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Yeast Washing: A how to

Yeast is the single most expensive ingredient that you will purchase as a homebrewer. Per unit it blows away any other ingredient. Grain is generally $2.50 and under per pound. Hops runs $2.00 and under an ounce. And we don’t really put water into the equation since it’s cheaper than anything else. Yeast on the other hand is usually $6-12 a vial or smack pack depending on the store, variety, and rarity of the yeast stain you buy. Even dry yeast runs around $3.00 a unit. For this reason, many homebrewers like to reuse yeast and thus, bring down the cost per unit of their yeast. But what happens if you want to brew a stout and then a light colored ale? There really isn’t a good way of getting all of the beer and wort separated fully.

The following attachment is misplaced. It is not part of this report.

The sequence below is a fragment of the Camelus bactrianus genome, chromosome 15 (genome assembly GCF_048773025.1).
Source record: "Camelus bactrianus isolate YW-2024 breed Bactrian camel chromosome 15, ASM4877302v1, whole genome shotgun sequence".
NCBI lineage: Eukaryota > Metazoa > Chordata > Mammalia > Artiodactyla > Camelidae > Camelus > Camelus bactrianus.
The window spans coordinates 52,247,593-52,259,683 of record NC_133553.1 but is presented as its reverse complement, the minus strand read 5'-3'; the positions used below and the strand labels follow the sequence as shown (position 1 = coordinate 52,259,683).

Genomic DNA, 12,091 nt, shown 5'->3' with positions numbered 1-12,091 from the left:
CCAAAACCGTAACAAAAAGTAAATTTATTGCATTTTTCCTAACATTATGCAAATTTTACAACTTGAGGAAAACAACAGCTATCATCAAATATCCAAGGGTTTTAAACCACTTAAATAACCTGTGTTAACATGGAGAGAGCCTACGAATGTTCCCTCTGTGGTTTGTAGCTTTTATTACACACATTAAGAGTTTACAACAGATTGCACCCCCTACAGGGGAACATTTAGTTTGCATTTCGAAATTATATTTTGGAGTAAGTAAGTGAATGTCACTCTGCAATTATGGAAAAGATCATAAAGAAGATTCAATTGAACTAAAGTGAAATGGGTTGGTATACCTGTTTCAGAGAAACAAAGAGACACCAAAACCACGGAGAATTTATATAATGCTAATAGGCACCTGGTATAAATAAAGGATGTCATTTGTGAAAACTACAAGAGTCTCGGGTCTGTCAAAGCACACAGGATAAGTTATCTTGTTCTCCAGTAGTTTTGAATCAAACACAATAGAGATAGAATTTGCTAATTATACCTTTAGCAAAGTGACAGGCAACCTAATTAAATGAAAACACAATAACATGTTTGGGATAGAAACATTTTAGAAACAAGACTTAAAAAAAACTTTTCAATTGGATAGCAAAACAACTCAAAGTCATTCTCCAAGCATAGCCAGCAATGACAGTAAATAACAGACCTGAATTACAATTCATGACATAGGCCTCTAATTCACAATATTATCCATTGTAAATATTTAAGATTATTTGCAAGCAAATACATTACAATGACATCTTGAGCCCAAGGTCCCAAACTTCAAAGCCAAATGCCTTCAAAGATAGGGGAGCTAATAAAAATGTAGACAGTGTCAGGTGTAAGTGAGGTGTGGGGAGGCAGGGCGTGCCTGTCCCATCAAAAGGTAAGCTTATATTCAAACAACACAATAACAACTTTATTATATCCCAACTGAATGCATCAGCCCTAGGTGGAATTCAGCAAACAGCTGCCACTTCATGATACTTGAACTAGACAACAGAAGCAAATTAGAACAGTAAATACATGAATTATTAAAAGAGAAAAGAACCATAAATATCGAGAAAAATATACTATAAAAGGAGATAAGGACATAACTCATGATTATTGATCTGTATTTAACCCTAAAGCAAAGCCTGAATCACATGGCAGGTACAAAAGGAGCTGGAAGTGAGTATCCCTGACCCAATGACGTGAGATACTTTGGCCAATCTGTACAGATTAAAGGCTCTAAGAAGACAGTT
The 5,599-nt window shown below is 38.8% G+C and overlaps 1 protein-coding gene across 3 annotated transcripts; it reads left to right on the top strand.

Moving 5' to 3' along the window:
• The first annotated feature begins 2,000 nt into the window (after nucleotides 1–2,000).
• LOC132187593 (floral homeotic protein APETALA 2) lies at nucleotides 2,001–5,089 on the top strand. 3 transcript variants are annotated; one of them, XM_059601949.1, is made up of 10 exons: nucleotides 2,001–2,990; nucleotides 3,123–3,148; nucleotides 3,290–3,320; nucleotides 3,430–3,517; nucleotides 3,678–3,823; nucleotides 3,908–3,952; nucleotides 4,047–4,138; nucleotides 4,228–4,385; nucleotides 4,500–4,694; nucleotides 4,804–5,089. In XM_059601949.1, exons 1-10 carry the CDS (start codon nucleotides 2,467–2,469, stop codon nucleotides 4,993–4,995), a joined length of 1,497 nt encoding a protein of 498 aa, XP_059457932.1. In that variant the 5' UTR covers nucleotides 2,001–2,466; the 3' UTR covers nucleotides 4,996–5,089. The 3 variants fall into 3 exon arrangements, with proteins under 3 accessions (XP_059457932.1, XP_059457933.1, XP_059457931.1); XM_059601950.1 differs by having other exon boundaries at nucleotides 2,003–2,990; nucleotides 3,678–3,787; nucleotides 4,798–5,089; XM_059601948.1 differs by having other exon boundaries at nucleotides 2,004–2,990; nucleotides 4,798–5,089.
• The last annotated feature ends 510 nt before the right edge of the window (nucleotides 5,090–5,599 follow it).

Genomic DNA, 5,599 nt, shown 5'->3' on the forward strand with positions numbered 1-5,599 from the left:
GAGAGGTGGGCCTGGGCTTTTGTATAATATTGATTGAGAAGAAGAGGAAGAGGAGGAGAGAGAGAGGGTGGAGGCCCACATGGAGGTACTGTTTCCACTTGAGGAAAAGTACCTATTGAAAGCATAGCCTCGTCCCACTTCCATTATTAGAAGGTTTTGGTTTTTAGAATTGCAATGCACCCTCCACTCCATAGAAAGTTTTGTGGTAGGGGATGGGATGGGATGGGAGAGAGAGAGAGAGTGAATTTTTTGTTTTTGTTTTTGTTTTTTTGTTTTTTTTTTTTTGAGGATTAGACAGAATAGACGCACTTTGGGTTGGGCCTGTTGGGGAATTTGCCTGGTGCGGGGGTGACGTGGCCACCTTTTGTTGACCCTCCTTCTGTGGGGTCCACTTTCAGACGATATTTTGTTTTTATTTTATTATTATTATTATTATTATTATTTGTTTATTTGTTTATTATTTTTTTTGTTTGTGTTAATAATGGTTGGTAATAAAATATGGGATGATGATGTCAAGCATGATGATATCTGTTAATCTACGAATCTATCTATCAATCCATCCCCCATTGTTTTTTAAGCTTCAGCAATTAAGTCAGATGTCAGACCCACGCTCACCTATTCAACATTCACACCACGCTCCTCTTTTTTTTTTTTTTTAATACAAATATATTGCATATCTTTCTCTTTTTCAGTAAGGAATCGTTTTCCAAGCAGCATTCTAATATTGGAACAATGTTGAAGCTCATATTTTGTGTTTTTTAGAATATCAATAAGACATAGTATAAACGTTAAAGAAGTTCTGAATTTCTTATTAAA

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I’ve been trying to make some strides in my homebrewing costs and I stumbled into yeast washing. The idea behind yeast washing is that you take a yeast cake, add water, and then pour the slurry into smaller containers. You then give the slurry time to separate and repeat. The heavy materials (dead yeast, hop particles, etc) will settle to the bottom and the healthy yeast will remain in suspension or layer on top of the heavy materials. You then pour the good stuff into another container and get rid of the heavy materials. Now let’s get into the nitty gritty. (more…)